We sent a briefing containing all these points to the Newcastle City Council Cabinet (who in November 2022 all voted for the highest possible safety standards!) on 19 February 2023, a month or so prior to the new layout being implemented..

The Alternative Plan

Newcastle City Council did produce an alternative plan that they didn’t use. This included the extended bus lane up to Hawthorn Road, but with protected cycle lanes through the main section of the High Street.

This wouldn’t have resolved all the issues listed above but would be a substantial improvement on what is there now, allowing both for reliable bus times and greater safety for all road users.

Newcastle City Council plan for Gosforth HIgh Street including protected cycle lanes through the central section

The consultation for the trial bus-priority measures runs until 21 September and you can share your thoughts on the Council’s CommonPlace website

Commenting on a new funding for a cycle route on Elswick Road in May, the Council said “We want everyone in Newcastle to be able to choose and benefit from active travel. This leads to better physical and mental health; stronger, connected communities and a better, more sustainable environment for future generations.” We just want the same for Gosforth High Street.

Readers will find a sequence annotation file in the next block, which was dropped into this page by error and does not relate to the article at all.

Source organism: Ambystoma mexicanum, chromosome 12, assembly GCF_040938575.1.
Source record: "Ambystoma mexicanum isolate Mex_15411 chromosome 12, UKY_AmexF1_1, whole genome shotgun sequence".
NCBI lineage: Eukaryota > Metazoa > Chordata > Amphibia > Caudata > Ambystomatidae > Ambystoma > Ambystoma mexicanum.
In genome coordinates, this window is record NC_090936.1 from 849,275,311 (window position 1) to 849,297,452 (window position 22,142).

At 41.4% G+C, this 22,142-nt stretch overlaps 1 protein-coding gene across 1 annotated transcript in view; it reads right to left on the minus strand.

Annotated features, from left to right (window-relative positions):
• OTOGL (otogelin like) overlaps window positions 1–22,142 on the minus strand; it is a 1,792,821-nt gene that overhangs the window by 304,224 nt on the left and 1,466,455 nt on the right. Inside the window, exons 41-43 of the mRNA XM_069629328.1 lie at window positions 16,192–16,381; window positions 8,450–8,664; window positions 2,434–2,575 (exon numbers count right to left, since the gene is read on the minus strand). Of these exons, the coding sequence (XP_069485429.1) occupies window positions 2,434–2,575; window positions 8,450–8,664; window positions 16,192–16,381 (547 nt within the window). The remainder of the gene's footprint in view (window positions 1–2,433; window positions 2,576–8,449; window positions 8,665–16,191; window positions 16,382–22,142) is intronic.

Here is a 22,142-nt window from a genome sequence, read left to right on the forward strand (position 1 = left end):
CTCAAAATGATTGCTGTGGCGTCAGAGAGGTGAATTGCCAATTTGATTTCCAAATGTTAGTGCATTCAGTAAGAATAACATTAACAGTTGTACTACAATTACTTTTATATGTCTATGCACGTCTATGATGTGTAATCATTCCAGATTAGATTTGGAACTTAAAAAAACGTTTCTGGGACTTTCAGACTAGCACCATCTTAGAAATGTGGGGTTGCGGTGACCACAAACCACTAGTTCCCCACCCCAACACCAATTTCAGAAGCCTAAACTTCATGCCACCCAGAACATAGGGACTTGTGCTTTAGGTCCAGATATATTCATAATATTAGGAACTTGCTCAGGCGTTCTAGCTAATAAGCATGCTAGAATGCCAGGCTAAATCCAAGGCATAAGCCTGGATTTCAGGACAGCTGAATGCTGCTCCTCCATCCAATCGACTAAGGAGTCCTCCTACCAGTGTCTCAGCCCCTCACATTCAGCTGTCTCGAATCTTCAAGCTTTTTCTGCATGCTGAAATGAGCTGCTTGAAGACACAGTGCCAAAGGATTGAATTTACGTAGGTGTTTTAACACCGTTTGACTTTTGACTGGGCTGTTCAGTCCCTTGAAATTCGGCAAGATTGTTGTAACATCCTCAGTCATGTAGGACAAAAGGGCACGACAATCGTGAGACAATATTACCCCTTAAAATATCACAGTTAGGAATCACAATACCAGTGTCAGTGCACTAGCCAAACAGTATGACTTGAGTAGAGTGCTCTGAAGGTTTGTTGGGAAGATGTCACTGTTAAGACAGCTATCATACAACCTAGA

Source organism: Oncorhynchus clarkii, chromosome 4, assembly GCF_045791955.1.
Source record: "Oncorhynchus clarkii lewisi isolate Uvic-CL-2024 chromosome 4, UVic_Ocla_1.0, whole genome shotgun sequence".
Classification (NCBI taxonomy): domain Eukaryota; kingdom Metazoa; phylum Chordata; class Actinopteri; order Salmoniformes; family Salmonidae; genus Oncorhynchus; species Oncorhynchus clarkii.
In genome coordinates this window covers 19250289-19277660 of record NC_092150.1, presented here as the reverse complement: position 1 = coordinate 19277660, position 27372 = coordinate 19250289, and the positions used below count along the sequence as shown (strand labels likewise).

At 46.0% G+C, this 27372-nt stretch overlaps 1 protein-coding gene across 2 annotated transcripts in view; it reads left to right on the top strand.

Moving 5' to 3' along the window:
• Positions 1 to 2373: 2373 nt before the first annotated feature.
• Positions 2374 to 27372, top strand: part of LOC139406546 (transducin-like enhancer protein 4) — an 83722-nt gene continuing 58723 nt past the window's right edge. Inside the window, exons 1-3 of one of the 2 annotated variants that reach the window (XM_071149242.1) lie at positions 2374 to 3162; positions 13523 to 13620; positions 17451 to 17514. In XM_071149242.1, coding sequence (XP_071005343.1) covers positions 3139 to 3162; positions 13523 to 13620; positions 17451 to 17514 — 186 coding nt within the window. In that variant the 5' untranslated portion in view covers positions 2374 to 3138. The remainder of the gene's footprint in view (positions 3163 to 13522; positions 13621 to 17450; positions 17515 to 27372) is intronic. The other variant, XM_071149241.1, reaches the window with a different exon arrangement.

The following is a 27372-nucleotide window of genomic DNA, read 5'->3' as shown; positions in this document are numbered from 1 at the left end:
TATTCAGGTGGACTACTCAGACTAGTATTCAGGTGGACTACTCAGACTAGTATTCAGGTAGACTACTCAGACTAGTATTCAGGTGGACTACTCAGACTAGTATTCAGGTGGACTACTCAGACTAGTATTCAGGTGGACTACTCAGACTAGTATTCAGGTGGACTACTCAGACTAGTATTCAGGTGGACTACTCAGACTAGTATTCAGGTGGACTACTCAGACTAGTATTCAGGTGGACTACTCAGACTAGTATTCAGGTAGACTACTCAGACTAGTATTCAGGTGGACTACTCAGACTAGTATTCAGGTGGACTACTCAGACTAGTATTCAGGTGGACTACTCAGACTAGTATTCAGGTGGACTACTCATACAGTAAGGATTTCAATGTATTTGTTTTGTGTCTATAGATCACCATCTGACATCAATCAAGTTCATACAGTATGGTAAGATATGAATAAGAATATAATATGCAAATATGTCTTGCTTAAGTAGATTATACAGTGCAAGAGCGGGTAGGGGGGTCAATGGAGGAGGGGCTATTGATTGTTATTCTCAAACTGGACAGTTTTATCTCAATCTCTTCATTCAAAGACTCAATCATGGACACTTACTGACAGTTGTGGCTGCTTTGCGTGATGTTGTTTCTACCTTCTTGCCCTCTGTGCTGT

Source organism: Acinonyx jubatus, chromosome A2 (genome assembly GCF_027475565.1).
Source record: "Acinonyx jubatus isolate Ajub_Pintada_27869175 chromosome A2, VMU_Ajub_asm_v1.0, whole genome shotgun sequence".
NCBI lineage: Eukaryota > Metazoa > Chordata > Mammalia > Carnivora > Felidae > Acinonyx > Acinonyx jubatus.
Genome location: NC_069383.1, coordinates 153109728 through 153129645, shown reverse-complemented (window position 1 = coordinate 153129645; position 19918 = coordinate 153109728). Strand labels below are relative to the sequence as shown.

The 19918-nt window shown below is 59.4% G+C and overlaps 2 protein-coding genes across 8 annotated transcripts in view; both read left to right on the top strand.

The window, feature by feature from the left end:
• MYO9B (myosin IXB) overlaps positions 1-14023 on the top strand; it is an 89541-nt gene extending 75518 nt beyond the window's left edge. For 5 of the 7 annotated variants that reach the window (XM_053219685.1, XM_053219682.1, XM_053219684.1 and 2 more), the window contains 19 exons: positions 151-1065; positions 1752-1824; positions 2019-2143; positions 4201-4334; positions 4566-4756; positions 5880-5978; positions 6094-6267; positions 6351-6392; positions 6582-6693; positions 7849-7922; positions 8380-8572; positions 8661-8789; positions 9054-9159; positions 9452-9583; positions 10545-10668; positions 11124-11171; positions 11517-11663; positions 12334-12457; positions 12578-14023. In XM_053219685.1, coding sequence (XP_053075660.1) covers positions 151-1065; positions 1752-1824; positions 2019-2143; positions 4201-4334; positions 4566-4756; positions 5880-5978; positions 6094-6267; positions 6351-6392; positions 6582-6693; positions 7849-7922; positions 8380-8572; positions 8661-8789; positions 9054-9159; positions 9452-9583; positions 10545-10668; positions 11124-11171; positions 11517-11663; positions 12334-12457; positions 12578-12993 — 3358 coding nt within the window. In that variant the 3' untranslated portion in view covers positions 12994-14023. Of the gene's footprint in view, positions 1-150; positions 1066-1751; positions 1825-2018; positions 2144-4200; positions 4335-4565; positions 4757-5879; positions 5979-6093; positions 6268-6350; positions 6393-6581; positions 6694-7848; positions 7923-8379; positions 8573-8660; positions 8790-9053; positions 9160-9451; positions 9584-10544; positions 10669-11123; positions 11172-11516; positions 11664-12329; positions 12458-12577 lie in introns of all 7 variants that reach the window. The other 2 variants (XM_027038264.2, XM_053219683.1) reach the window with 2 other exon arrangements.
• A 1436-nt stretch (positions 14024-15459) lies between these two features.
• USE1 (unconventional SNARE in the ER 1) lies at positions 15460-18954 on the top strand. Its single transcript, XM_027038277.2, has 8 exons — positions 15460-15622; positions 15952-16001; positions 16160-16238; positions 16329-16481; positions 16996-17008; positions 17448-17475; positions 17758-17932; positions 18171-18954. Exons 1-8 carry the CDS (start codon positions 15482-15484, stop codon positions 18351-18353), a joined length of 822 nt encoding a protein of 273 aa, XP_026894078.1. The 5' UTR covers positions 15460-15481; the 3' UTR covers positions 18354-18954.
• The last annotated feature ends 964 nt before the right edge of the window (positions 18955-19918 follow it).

Extract from “Gosforth High Street’s future” – motion approved unanimously by City Council November 2022

Council welcomes proposals to replace the bollards on Gosforth High Street with a permanent scheme developed collaboratively with people in the local area to make Gosforth High Street more people-friendly and improve facilities for active travel and public transport.

Council resolves to ask Cabinet to ensure proposals for Gosforth High Street:

  • Support the development of Gosforth High Street as a thriving local destination with a diverse range of shops and services.
  • Are designed to the highest possible safety standards for both pedestrians and all road users, including LTN1/20* which was recently adopted as the standard by Cabinet.
  • Enable low-carbon transport options to enable people travel to, along and across the High Street, cut pollution and support the city’s ambition to achieve net zero by 2030.
  • Enhance the green infrastructure on Gosforth High Street, in line with the Council’s commitments on biodiversity and maximising nature-based ways to reduce air pollution.
  • Are delivered urgently to achieve these benefits as soon as possible, but not without meaningful engagement with local residents about the options and impacts of various schemes.